Have you noticed how many of those people who’ve recently been writing about Salman Rushdie and expressing varying degrees of horror at the Ayatollah’s muderous fatwa, just have to throw in a little aside about Rushdie’s alleged arrogance, lack of self-awareness, or simply not being a very nice person? The slippery Pankaj Mishra in the Graun even berated Rushdie (in the context of the fatwa) for “peevish righteousness” against “those who criticised or disagreed with him.” (http://www.guardian.co.uk/books/2012/sep/18/joseph-anton-salman-rushdie-review).
Now, I don’t know Mr Rushdie and so if writers in the Graun and elsewhere are saying he’s not a nice man, etc, then who am I to disagree? What I can tell you, however, is that he’s certainly a more forgiving person towards at least one of those who betrayed him in 1989, than I would be.
Let’s be clear about this: what was at stake then and in the years that followed was a fundamental question of freedom of expression. It was, to put it simply, a battle between the forces of enlightenment (actually, The Enlightenment) and the forces of barbarism. There was no middle ground. Rushdie’s enemies included not just the cynical, fascist, rulers of Iran and some Muslim people foolish enough to allow themselves to be influnced by them, but also plenty of non-Muslims including some Western “liberals.”
The list of writers, commentators and so-called “intellectuals” in the West who scabbed on Rushdie (and I’m omitting those who merely equivocated) is a despicable role of shame: John Berger, Germaine Greer, Roald Dahl, Jimmy Carter and (probably nastiest of all) John le Carré, who accused Rushdie of (you guessed it) “arrogance” and “self-canonisation.” The treachery of la Carré led to a long-running feud between him and Rushdie (the latter vigorously supported by Christopher Hitchens).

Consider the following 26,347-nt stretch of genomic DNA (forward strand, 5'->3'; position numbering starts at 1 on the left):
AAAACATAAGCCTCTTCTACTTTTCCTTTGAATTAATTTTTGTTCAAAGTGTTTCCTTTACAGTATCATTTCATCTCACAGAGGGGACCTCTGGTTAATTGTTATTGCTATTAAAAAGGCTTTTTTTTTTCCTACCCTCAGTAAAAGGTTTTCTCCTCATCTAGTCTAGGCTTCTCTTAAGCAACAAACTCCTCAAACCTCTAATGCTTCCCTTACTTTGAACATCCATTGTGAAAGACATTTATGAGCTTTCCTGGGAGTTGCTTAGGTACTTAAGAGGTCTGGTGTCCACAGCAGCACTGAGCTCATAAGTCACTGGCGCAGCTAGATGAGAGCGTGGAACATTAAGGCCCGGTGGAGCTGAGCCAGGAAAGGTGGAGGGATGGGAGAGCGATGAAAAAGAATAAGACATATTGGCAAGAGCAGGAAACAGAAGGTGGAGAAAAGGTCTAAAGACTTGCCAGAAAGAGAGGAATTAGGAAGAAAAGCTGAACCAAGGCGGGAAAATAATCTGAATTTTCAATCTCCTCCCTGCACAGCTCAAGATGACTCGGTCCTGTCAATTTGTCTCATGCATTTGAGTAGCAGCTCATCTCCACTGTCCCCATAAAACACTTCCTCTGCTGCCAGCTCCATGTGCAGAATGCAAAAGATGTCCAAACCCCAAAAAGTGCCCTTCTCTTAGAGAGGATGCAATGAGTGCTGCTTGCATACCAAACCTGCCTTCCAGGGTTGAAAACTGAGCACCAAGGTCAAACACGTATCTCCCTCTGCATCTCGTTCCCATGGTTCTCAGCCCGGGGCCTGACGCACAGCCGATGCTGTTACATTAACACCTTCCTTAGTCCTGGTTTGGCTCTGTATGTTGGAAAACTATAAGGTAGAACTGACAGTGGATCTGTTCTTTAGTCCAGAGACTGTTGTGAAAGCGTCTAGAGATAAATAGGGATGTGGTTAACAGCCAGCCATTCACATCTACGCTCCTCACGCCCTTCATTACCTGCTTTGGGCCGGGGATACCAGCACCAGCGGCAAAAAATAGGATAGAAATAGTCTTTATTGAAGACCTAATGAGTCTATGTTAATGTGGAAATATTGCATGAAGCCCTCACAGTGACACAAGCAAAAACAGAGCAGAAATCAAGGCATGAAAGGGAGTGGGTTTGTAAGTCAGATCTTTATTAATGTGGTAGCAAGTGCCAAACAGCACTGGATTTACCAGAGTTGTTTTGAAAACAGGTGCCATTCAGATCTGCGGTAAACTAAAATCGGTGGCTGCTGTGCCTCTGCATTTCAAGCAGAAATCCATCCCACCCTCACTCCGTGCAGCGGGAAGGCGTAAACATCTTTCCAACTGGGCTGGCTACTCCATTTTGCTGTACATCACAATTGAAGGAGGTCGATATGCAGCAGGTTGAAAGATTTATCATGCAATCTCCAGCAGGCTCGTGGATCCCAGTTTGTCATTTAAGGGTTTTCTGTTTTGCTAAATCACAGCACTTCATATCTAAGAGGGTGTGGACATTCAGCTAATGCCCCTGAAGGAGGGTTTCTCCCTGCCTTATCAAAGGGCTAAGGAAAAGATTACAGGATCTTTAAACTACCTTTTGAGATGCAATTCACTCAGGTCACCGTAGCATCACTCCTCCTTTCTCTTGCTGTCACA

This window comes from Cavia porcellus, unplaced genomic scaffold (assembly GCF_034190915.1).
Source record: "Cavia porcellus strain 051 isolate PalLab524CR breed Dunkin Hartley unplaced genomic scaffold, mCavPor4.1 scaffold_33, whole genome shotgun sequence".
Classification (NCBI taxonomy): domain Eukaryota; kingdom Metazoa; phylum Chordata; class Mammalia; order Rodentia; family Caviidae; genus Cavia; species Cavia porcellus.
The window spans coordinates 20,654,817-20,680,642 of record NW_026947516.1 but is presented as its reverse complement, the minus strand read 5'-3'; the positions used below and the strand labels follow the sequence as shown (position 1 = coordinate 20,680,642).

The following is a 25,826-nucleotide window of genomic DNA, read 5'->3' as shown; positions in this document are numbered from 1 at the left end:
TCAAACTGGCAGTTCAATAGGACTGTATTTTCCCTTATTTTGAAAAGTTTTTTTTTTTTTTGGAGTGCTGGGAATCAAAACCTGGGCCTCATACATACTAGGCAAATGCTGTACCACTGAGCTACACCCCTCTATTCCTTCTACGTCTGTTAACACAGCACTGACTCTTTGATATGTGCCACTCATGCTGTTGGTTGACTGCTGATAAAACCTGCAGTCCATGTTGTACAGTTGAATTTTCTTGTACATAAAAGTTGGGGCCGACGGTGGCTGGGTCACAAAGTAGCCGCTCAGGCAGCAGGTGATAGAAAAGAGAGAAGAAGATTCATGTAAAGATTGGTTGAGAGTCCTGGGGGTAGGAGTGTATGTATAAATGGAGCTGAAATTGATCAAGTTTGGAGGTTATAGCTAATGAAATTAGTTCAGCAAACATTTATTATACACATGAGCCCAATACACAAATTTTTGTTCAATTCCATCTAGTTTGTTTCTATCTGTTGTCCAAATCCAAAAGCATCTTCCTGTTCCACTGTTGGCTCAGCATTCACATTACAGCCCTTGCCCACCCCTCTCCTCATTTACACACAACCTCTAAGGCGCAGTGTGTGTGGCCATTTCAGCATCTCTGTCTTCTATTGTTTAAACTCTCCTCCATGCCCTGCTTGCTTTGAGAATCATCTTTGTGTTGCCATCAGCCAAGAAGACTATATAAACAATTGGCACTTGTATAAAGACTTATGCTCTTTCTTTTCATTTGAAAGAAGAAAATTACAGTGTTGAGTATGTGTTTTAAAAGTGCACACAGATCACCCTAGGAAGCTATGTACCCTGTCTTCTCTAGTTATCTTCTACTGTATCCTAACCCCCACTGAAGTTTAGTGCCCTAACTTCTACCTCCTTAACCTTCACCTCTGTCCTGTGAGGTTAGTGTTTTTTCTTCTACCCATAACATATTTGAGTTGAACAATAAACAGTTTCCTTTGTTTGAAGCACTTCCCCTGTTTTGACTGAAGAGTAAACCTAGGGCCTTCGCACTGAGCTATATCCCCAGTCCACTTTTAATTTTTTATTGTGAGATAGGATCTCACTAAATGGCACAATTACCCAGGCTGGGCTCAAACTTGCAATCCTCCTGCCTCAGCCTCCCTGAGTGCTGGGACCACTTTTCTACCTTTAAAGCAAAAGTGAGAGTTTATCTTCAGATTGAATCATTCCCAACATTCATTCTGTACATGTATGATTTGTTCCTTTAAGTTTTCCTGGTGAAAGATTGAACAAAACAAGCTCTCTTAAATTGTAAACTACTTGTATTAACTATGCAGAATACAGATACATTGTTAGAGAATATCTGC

As far as I’m concerned the likes of le Carré are simply beneath contempt and branded, forever, with infamy. In fact, I’d go so far as to agree with David Aaronovitch that:
It is a conceit of the British that, had fascism come to this country or we been invaded, then our reaction would have been very different from that of, say, the French. In those non-Muslims who attacked Rushdie, who blamed him for stirring things up, who argued that the book should not be published in paperback, who said that he had brought the danger on himself and publicly resented the costs of his protection, you see the same arguments and psychology that would have justified collaboration with totalitarianism.
Well, it seems old Salman isn’t quite as peevish and self-important as has been made out: according to today’s Times, Rushdie (speaking at the Cheltenham Literature Festival), expressed his regret for the quarrel with le Carré. “I wish we hadn’t done it,” he said. “I think of Tinker Tailor Soldier Spy as one of the great novels of postwar Britian.”
He added that la Carré had also expressed regret: “He’s a proud man, David Cornwell [la Carré's real name -JD], but he said, ‘If I was wrong, I was wrong for the right reasons.'”
That would not be good enough for me. But then, I’m obviously more “peevish” than Rushdie.
NB: Before they made up: the Rushdie-le Carré exchanges, http://www.rjgeib.com/thoughts/burning/le-carre-vs-rushdie.html
H/t (for the Aaronovitch quote): prof Norm, http://normblog.typepad.com/normblog/2012/09/blaming-salman.html